As for human monogamy, the PNAS study is more comfortable extrapolating its results. Because humans have big brains, their infants take longer to nurture and are vulnerable for longer. Therefore, human males needed to protect their child-rearing female until breeding was done. So how important were kids in man’s move towards monogamy? It’s a fascinating fight, but ultimately, whether monogamy is natural is less relevant than whether it’s desirable. Human monogamy seems to be both an acquired taste and a social necessity. The question remains whether it’s worth the cost of learning it.

Source: What Drove Man to Monogamy: It Wasn’t Love – Belinda Luscombe – in Time Magazine (July 30, 2013)

Which one of the following can be supported by the information given in the passage?

A. Humans are warm-blooded.
B. Safety of genetic line is essential for evolution.
C. Infanticide is the driver of monogamy in primates.
D. Ungulate females are intolerant of other females.
E. Producing as many offspring as possible will ensure genetic progression.
Spoiler: :: OA
B

Which one of the following best describes the content of the passage?

A. A chronology of the development of different theories of evolution of human monogamy
B. An effort to explore origins of monogamy and questioning human adoption of the practice
C. An argument concerning whether or not monogamy is natural and desirable
D. An attempt to determine which theory best explains the monogamous behavior of humans
E. A discussion of how the human monogamy differs from that of other primates
Spoiler: :: OA
B

All of the following are key aspects of the PNAS study EXCEPT:
A. Nursing mothers delay conception of another offspring.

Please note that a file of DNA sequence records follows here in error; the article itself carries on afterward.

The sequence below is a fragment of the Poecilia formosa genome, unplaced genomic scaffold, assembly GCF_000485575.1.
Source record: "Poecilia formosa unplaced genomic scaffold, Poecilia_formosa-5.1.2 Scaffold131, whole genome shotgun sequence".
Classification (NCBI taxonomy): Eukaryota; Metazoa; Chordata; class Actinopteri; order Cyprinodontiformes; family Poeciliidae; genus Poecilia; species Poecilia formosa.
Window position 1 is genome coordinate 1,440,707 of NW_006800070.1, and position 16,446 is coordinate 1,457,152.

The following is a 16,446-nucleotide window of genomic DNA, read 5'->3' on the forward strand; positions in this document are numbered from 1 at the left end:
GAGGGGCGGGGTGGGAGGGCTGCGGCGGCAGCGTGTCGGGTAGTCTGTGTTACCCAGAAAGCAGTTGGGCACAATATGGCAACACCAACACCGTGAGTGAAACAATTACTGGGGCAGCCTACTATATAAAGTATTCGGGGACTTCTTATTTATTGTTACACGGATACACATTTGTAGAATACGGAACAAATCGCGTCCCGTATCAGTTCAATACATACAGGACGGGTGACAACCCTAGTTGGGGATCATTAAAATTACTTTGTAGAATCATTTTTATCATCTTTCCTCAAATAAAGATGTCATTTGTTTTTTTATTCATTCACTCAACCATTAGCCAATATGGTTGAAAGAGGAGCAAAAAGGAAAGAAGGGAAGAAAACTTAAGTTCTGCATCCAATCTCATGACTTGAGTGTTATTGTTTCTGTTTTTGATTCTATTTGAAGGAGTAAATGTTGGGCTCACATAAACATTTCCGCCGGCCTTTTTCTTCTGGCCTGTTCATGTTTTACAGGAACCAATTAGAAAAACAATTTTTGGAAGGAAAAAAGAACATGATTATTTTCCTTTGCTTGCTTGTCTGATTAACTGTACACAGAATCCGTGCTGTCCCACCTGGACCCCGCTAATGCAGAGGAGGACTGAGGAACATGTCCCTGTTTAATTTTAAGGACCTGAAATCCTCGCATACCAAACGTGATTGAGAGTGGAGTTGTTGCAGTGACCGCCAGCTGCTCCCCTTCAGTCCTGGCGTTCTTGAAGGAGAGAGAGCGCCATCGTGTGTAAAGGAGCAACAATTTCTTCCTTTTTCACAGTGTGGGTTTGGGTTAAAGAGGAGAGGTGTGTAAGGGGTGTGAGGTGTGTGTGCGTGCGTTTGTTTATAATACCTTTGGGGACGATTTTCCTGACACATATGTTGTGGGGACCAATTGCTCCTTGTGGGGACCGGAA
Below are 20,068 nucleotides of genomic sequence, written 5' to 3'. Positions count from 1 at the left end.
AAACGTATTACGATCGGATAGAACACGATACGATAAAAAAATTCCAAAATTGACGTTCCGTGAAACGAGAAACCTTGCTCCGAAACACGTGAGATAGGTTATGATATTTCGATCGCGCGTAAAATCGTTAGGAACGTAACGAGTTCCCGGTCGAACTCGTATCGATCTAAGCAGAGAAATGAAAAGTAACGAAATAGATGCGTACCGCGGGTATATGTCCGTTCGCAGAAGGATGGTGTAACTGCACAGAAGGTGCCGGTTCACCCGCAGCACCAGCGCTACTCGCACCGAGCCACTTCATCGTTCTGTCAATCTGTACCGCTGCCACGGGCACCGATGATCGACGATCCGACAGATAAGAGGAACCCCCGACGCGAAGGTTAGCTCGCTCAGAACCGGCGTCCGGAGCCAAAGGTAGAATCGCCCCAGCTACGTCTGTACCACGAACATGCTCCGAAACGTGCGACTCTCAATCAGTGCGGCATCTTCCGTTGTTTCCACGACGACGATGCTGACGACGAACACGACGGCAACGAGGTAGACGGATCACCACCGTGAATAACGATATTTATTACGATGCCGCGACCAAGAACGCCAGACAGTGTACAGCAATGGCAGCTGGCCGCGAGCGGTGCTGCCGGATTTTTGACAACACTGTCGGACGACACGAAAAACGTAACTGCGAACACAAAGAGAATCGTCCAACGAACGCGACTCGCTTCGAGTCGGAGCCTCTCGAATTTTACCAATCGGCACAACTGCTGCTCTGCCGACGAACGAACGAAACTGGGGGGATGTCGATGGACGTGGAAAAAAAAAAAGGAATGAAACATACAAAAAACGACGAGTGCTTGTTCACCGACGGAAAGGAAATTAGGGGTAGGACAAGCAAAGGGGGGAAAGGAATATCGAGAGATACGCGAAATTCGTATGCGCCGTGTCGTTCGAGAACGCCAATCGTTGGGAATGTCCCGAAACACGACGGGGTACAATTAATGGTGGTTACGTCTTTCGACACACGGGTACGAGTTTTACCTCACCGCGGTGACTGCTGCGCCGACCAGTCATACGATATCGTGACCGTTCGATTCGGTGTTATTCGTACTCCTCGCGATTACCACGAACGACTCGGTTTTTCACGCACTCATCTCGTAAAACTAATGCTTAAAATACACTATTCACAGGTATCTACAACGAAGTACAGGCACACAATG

B. Protecting young from being killed is a necessity for evolution.
C. Male primates balance between spreading their gene pool and protecting their young from being killed.
D. Kids are of utmost importance in making men move towards monogamy.
E. Male parental help allows females to reproduce again sooner.
Spoiler: :: OA
D

It can be inferred from the passage that further research on which one of the following topics will explain origin of human monogamy with greater clarity?

A. formation of social structure and customs
B. whether monogamy is desired
C. effect of monogamy on human evolution
D. how human monogamy differs from monogamy in other species
E. monogamy in areas with low density female population
Spoiler: :: OA
A

Source: Experts Global

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Re: Monogamy is not natural — hardly any species practice it  [#permalink]

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05 Sep 2017, 04:22

1- c. Can anyone please help me with this one? Why is the OA given as B? I am not able to trace it back to the passage.
2- b
3- d
4- a
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Re: Monogamy is not natural — hardly any species practice it  [#permalink]